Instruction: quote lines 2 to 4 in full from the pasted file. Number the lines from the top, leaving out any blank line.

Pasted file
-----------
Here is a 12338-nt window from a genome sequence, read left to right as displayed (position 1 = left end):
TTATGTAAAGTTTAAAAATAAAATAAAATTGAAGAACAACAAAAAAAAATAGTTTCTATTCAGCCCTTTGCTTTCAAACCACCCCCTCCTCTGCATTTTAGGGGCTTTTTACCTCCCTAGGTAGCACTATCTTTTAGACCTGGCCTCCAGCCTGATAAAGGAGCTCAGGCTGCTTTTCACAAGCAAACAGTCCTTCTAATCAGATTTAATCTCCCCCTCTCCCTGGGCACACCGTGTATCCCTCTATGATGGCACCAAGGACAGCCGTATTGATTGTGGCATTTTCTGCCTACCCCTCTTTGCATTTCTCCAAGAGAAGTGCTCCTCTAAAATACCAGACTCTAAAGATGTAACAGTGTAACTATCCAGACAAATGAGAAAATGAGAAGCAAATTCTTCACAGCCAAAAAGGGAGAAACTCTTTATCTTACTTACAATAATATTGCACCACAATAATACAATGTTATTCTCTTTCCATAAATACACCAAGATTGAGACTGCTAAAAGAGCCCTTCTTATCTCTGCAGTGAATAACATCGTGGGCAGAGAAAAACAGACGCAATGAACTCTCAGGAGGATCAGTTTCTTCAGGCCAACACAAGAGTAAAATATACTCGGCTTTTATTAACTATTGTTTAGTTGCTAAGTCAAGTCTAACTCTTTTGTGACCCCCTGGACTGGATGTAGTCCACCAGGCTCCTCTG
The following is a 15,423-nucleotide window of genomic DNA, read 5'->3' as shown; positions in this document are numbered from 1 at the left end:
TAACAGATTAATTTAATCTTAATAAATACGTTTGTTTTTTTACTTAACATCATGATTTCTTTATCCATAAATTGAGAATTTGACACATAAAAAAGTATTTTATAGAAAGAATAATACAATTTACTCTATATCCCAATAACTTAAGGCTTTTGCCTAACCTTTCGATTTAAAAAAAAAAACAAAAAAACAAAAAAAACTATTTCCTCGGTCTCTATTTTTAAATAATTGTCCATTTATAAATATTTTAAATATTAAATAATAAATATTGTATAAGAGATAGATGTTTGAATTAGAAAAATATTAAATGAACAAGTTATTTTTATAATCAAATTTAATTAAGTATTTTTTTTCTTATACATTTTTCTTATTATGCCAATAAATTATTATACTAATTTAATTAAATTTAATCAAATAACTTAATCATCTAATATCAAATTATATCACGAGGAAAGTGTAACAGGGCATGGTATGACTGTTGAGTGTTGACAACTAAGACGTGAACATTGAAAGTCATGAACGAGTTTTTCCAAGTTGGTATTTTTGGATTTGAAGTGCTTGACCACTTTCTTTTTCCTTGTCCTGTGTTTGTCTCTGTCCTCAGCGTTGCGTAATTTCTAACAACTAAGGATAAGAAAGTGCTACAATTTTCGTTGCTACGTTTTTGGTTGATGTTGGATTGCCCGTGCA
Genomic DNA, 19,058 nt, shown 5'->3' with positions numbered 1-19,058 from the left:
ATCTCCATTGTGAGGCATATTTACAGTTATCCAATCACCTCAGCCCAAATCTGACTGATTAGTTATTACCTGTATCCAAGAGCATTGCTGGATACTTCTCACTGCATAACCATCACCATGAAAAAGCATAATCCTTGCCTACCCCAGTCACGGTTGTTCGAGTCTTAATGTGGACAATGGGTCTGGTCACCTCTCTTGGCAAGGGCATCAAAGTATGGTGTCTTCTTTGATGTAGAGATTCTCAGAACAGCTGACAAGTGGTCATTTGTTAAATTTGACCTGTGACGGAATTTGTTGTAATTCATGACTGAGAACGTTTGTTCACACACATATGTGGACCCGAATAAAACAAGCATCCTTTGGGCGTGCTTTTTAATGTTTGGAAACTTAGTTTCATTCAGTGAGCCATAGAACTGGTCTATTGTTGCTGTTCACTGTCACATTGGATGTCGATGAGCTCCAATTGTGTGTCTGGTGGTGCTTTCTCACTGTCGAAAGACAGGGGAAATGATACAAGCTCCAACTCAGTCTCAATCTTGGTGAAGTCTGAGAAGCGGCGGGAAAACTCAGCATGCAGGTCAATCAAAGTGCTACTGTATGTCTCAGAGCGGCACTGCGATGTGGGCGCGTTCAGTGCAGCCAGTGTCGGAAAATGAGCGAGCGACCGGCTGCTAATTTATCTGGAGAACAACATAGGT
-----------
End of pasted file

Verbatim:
TTATGTAAAGTTTAAAAATAAAATAAAATTGAAGAACAACAAAAAAAAATAGTTTCTATTCAGCCCTTTGCTTTCAAACCACCCCCTCCTCTGCATTTTAGGGGCTTTTTACCTCCCTAGGTAGCACTATCTTTTAGACCTGGCCTCCAGCCTGATAAAGGAGCTCAGGCTGCTTTTCACAAGCAAACAGTCCTTCTAATCAGATTTAATCTCCCCCTCTCCCTGGGCACACCGTGTATCCCTCTATGATGGCACCAAGGACAGCCGTATTGATTGTGGCATTTTCTGCCTACCCCTCTTTGCATTTCTCCAAGAGAAGTGCTCCTCTAAAATACCAGACTCTAAAGATGTAACAGTGTAACTATCCAGACAAATGAGAAAATGAGAAGCAAATTCTTCACAGCCAAAAAGGGAGAAACTCTTTATCTTACTTACAATAATATTGCACCACAATAATACAATGTTATTCTCTTTCCATAAATACACCAAGATTGAGACTGCTAAAAGAGCCCTTCTTATCTCTGCAGTGAATAACATCGTGGGCAGAGAAAAACAGACGCAATGAACTCTCAGGAGGATCAGTTTCTTCAGGCCAACACAAGAGTAAAATATACTCGGCTTTTATTAACTATTGTTTAGTTGCTAAGTCAAGTCTAACTCTTTTGTGACCCCCTGGACTGGATGTAGTCCACCAGGCTCCTCTG
The following is a 15,423-nucleotide window of genomic DNA, read 5'->3' as shown; positions in this document are numbered from 1 at the left end:
TAACAGATTAATTTAATCTTAATAAATACGTTTGTTTTTTTACTTAACATCATGATTTCTTTATCCATAAATTGAGAATTTGACACATAAAAAAGTATTTTATAGAAAGAATAATACAATTTACTCTATATCCCAATAACTTAAGGCTTTTGCCTAACCTTTCGATTTAAAAAAAAAAACAAAAAAACAAAAAAAACTATTTCCTCGGTCTCTATTTTTAAATAATTGTCCATTTATAAATATTTTAAATATTAAATAATAAATATTGTATAAGAGATAGATGTTTGAATTAGAAAAATATTAAATGAACAAGTTATTTTTATAATCAAATTTAATTAAGTATTTTTTTTCTTATACATTTTTCTTATTATGCCAATAAATTATTATACTAATTTAATTAAATTTAATCAAATAACTTAATCATCTAATATCAAATTATATCACGAGGAAAGTGTAACAGGGCATGGTATGACTGTTGAGTGTTGACAACTAAGACGTGAACATTGAAAGTCATGAACGAGTTTTTCCAAGTTGGTATTTTTGGATTTGAAGTGCTTGACCACTTTCTTTTTCCTTGTCCTGTGTTTGTCTCTGTCCTCAGCGTTGCGTAATTTCTAACAACTAAGGATAAGAAAGTGCTACAATTTTCGTTGCTACGTTTTTGGTTGATGTTGGATTGCCCGTGCA